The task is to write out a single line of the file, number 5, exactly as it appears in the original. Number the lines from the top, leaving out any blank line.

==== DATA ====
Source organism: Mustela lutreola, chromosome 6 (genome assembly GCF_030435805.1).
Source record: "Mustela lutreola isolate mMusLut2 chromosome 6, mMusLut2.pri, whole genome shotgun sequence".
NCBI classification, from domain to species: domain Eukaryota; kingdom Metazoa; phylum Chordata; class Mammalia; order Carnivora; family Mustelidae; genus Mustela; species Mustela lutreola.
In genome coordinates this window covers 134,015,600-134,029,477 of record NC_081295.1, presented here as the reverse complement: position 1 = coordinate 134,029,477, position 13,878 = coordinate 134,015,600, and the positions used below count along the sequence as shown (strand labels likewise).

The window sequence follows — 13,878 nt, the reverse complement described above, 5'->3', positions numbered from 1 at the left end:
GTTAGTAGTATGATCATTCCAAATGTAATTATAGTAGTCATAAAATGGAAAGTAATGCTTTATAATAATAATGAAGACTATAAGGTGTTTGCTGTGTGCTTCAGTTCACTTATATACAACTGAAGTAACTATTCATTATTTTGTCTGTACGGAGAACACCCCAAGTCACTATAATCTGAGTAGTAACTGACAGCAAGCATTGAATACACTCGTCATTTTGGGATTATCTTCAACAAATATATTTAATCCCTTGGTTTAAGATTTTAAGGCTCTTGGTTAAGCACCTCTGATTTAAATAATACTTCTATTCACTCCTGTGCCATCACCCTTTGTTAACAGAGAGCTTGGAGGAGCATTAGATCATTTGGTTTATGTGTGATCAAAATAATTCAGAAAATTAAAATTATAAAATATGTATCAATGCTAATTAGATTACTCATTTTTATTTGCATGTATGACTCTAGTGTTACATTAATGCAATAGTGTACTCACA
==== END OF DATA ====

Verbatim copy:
The window sequence follows — 13,878 nt, the reverse complement described above, 5'->3', positions numbered from 1 at the left end: